Design starts with a blank page, but it should not necessarily end with a full one.
White space, or negative space, is a fundamental design element that improves both the form and the function of artwork. Sadly, white space in advertising is often seen as wasted space. The thinking is that all space should be used to house information or design elements.
What is white space in terms of design and why is it vital?
White space is the open space in designs that surrounds other elements. It is also the space within individual design elements, such as the spacing between letters or rows of text. It is any open space, even if it contains a colour or texture, as long as the space does not require focus.
White space is an invaluable tool in retaining viewer attention and improving design communication.
Micro white space, such as the space between lines and paragraphs or within grids, has a direct impact on legibility. It offers breathing room and pauses, which affect reading speed and comprehension. According to research, this type of white space increases comprehension by almost 20%. It can also group relevant elements together.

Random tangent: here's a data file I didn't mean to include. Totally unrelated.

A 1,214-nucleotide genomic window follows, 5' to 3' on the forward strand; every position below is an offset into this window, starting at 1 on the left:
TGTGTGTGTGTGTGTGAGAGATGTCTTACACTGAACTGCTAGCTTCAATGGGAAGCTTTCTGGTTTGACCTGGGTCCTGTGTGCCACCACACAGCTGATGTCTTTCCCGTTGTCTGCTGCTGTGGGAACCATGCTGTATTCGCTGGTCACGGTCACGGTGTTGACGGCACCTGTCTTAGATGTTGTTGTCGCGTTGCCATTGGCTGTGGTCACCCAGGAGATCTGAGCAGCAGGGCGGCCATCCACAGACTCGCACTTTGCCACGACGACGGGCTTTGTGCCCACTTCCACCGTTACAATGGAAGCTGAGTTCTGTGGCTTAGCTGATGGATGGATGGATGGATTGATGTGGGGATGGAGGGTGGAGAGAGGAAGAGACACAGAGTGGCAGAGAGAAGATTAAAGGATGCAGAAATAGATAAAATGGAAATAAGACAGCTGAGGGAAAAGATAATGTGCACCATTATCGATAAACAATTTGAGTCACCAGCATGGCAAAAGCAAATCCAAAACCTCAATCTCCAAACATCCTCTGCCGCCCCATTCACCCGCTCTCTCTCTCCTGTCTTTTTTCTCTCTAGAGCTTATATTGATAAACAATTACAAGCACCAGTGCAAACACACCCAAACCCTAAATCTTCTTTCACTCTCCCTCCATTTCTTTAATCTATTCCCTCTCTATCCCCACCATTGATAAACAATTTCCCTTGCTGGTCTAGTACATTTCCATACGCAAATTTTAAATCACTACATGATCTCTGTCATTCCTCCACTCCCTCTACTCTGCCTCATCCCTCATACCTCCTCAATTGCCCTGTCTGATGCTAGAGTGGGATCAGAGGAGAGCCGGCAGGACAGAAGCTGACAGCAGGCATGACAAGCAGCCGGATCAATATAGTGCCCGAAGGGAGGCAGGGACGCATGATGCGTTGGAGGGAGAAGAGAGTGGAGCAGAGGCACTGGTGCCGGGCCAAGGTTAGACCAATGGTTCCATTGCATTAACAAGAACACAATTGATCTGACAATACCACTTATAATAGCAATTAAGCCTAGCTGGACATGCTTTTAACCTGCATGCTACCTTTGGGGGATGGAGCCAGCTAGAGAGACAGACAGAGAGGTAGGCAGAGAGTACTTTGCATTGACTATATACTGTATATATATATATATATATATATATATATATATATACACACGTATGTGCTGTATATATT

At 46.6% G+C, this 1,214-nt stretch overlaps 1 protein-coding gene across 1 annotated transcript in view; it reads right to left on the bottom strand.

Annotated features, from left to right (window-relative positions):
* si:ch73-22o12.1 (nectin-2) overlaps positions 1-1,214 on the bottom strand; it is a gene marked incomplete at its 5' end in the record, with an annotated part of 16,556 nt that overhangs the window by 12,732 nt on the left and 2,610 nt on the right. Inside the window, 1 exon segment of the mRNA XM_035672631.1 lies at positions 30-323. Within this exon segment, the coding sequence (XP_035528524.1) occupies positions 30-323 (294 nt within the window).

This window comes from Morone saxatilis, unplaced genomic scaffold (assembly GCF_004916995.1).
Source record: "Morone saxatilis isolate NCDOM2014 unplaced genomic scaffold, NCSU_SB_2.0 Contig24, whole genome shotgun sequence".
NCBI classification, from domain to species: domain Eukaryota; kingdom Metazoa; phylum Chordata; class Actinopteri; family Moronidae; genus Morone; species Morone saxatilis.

Macro white space, on the other hand, is the larger open space between design elements. This is often the area that is tempting to fill with more information. However, the simplicity of including white space in a design means that there is less clutter, which in turn means less work for the eyes and mind. This leads to increased focus and prevents cognitive fatigue (information overload).
White space also impacts the branding message of a company. Using larger amounts of white space can suggest a higher budget, as advertising space is expensive, especially when it is not filled with sales information. One prime example would be the branding of Apple products. For this reason, white space is often associated with a higher quality product.
There is also a differentiation between active and passive white space. Active white space is used to enhance the structure and hierarchy of a design. It provides directional cues that point towards the most important elements. Surrounding an item with white space can be just as effective to creating attention, as it would be to make something larger. This takes place as larger distances force more attention.
Passive white space is the space that occurs naturally, such as the spaces between words or paragraphs. It is instrumental in guiding users in terms of content order or flow and has a direct impact on user experience.
Designing, therefore, is not only the arranging of information, but the arranging of space as well. As such, the art of saying nothing can be just as strong a design strategy.
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Written by Melanie Evert: Art Director, The Blue Room